Transcranial near-infrared laser improves postoperative neurocognitive disorder in aged mice via SIRT3/AMPK/Nrf2 pathway

Front Neurosci. 2023 Jan 24:16:1100915. doi: 10.3389/fnins.2022.1100915. eCollection 2022.

Abstract

Background: Postoperative neurocognitive disorder (PND) is a common central nervous system (CNS) complication that might increase the morbidity and mortality of elderly patients after anesthesia/surgery. Neuroinflammation, oxidative stress, and synaptic dysfunction are closely related to cognitive dysfunction, an important clinical feature of PND. Transcranial near-infrared laser (TNIL) is regarded as an effective treatment for cognitive-related diseases by improving mitochondrial function and alleviating neuroinflammation and oxidative stress damage.

Materials and methods: Aged male C57BL/6 mice underwent a carotid artery exposure procedure under isoflurane anesthesia. We treated PND-aged mice for three consecutive days (4 h post-operation, 1-laser) with 810 nm continuous wave (CW) laser 18 J/cm2 at 120 mW/cm2. The post-treatment evaluation included behavioral tests, RTq-PCR, immunofluorescence, and Western blot.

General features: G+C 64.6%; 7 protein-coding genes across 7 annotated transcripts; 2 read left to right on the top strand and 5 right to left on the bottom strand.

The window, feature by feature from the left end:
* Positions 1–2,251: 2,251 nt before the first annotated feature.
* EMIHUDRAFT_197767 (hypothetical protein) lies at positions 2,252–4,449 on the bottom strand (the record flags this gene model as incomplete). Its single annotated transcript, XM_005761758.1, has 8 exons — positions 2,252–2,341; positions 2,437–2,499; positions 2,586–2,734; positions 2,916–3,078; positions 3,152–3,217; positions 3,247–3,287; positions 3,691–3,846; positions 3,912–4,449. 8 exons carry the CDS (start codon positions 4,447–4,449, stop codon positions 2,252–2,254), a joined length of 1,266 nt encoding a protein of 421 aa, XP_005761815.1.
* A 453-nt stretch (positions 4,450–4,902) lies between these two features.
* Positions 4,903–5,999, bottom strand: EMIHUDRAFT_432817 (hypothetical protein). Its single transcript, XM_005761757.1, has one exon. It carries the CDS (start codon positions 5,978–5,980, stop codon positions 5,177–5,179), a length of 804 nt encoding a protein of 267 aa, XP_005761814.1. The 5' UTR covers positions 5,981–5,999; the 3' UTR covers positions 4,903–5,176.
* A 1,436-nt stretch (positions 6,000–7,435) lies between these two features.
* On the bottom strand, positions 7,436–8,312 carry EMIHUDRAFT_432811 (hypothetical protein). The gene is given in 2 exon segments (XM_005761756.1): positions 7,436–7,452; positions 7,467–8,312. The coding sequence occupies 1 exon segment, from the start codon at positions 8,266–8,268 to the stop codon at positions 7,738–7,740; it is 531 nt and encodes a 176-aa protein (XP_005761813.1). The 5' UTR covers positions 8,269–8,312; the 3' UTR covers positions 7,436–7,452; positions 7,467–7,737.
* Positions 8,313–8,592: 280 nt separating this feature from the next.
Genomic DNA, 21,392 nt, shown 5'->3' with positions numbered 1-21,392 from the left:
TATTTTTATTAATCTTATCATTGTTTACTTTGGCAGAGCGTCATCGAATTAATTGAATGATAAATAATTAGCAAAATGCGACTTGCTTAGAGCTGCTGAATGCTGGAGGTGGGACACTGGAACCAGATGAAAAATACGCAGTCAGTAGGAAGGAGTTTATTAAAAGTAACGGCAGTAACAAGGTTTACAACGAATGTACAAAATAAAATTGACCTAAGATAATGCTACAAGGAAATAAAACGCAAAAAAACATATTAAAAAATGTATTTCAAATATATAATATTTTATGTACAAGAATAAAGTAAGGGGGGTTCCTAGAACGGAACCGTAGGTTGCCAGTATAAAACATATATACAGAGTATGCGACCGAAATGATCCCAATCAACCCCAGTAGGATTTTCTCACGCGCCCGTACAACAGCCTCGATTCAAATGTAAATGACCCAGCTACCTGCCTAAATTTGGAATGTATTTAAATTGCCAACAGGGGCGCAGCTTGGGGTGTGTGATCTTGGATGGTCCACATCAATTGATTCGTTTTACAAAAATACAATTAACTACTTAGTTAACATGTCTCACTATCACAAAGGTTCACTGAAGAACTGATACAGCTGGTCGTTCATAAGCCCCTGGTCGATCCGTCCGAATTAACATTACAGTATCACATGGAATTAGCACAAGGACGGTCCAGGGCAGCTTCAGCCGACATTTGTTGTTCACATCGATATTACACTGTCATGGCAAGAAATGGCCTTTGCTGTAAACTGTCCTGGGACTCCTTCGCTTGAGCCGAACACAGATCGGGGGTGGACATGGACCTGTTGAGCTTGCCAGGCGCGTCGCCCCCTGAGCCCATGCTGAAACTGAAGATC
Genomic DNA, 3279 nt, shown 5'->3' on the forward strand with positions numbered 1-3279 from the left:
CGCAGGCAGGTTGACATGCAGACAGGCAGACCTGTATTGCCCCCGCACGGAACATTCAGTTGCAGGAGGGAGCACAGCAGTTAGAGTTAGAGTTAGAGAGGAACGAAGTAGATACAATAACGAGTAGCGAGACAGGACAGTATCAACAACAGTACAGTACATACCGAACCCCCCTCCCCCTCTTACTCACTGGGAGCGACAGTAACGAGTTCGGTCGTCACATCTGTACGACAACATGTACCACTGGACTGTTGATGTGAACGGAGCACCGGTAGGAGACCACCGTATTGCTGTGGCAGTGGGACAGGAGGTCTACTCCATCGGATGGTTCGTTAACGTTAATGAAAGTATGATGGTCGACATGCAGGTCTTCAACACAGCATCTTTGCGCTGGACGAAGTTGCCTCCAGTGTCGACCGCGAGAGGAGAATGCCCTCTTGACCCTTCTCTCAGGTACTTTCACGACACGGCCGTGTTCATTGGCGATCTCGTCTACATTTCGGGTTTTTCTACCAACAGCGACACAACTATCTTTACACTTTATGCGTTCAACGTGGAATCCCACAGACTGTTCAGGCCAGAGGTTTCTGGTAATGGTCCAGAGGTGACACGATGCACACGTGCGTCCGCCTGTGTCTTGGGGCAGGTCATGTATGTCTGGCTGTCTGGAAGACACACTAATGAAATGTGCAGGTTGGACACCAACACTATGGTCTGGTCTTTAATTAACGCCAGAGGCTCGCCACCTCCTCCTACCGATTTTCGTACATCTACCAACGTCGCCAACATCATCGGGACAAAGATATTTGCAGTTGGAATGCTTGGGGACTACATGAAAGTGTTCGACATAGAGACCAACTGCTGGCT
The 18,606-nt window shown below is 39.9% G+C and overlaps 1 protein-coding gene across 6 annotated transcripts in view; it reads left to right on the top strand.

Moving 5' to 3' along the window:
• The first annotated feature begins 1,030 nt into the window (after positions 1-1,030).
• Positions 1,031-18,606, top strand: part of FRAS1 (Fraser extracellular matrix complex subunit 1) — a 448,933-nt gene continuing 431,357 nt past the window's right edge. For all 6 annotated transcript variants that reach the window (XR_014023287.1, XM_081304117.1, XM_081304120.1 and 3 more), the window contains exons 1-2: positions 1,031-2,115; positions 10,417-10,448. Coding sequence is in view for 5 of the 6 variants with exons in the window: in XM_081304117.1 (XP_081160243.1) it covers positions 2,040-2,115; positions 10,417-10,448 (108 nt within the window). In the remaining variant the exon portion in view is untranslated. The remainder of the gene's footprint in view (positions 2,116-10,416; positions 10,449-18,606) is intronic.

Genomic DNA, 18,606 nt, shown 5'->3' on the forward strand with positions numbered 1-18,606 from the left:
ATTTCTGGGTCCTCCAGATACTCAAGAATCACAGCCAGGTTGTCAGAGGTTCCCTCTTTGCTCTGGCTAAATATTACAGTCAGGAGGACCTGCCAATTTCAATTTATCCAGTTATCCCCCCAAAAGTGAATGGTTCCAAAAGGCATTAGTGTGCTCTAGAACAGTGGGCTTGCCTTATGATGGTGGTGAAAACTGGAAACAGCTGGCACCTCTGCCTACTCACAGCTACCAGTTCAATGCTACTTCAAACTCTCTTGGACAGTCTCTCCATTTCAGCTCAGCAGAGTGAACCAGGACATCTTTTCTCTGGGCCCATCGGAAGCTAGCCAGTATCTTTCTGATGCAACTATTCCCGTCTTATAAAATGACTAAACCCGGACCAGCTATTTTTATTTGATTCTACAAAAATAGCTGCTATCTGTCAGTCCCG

Results: The results demonstrated that TNIL improved PND and the levels of synaptic function-associated proteins such as post-synaptic density protein 95 (PSD95), synaptophysin (SYP), and brain-derived neurotrophic factor (BDNF). Besides, neuroinflammatory cytokine levels of tumor necrosis factor (TNF)-α and interleukin (IL)-1β as well as microglia activation and oxidative stress damage were attenuated after TNIL treatment in aged mice with PND. Further investigation suggested that TNIL relieved oxidative stress response by activating the SIRT3/AMPK/Nrf2 pathway.

Conclusion: Transcranial near-infrared laser improved cognitive impairment in aged mice with PND, which may be a promising therapeutic for PND.

Keywords: SIRT3/AMPK/Nrf2 pathway; neuroinflammation; oxidative stress; postoperative neurocognitive disorder; synaptic dysfunction.

Grants and funding

This study was supported by the Guangdong Basic and Applied Basic Research Foundation (grant nos. 2019A1515012147 and 2021A1515010220 to ZW).